FOR the first time in Adams County Circuit Court, cameras -- video and still -- recently were allowed into the courtroom to document for the public the proceedings inside.
We won't linger here on the matter that was before the court, other than to mention that we think local media outlets did an exemplary job portraying the trial accurately, fairly and in accordance with the instructions issued by Judge Robert Adrian.
Those instructions were direct, fair and clear, and we believe Adrian did a superb job communicating those rules.
And Court Administrator Sharon Main's communication in coordinating coverage with the circuit's media representative -- Herald-Whig Staff Writer Matt Hopf -- was a testament to the professionalism with which she has operated the day-to-day operations of the court for several years.
The willingness of the Adams County Circuit Court to allow cameras speaks to the fundamental openness within which our system of justice operates. Under the guidance of former 8th Judicial Circuit Chief Judge Diane Lagoski and the current Chief Judge Frank McCartney, we believe the circuit's relationship with local media, while always strong, has been enhanced, allowing the public a more open view of proceedings.
Some may question why cameras and media coverage in general are necessary during trials. To those people, we would ask if they would feel better knowing trials were held behind closed doors, adjudicated in private and without accountability or reporting to the public? There are plenty of examples of just such affairs in Russia, Iran and North Korea of late to show exactly why no one should be comfortable with that arrangement.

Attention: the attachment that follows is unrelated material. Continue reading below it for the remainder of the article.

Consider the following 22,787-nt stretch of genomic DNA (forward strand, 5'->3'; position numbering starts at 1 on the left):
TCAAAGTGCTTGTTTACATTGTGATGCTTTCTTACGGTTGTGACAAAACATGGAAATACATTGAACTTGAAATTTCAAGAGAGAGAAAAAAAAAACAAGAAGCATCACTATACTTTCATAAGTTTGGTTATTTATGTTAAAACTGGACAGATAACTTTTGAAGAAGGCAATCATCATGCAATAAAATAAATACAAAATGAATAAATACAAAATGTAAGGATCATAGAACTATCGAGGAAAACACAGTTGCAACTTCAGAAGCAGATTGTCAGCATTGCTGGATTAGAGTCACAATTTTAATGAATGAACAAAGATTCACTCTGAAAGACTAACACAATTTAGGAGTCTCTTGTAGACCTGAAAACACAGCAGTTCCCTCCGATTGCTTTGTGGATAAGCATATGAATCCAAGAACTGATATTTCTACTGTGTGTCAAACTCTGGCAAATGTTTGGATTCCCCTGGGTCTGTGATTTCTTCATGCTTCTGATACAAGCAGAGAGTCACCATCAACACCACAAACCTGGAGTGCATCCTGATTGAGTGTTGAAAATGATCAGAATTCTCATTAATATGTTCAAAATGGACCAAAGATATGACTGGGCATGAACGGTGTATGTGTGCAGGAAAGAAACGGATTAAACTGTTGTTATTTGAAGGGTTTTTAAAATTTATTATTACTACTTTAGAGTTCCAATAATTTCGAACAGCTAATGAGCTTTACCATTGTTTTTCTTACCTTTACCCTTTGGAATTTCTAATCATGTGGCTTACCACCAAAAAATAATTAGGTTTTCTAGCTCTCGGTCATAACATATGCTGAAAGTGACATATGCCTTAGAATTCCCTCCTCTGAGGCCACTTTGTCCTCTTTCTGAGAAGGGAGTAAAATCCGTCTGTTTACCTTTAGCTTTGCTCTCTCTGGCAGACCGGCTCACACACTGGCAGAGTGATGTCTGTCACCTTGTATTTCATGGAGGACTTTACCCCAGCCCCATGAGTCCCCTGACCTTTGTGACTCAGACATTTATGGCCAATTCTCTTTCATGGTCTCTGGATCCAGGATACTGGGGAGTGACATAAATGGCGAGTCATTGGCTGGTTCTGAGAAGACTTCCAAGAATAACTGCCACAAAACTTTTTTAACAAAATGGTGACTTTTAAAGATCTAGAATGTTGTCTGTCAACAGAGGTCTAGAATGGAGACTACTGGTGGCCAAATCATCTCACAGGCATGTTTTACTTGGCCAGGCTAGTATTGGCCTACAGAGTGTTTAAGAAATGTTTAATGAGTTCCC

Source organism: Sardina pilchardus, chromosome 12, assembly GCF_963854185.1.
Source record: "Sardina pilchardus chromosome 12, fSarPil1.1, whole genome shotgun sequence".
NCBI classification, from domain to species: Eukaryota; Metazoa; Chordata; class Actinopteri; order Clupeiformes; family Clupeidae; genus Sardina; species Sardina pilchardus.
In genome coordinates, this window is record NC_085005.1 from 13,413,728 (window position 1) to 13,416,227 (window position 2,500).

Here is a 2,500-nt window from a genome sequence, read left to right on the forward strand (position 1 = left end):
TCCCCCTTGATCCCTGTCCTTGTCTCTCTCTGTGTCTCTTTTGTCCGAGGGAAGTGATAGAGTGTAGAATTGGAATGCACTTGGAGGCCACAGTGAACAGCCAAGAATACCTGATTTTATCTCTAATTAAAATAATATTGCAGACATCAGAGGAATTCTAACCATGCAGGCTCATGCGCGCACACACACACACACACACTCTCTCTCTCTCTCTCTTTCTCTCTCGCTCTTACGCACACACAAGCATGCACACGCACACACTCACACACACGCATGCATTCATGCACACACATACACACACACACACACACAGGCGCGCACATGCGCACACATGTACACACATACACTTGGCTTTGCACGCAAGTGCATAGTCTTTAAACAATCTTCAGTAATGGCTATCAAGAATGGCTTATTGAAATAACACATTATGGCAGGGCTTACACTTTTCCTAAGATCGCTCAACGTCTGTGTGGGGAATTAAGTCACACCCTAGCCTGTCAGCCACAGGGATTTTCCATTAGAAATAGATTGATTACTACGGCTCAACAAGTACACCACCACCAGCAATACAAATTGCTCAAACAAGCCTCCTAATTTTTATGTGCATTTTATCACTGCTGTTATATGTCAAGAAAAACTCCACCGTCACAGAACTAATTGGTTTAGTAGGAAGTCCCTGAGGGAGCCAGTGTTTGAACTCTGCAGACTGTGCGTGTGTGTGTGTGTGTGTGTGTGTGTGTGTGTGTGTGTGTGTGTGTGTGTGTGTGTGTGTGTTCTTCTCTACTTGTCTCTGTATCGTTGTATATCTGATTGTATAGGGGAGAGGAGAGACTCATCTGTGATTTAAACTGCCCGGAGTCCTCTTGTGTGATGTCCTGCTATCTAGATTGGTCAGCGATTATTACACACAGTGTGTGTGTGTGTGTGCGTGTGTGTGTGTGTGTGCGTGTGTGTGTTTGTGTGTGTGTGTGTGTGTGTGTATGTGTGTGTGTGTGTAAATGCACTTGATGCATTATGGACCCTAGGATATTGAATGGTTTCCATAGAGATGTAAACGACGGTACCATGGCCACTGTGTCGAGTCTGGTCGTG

Thankfully, our Founding Fathers knew better and built such accountabilities into the fabric of our nation.
While we write today to celebrate the success of the first use of cameras in the courtroom in Adams County, we also state that we look forward to even more opportunities to bring images and video of courtroom proceedings to the public -- not just in Adams County, but throughout the circuit, as well.
We have long been mindful of the need for privacy in the most delicate and personal of proceedings, and we give our word that we will continue to honor those policies.
At the same time, we give our word that we will do our best to honor the First Amendment and its guarantee of a free and open press, guided by ethical sensibility and our responsible obligation to our readers to keep open to them the proceedings of their government.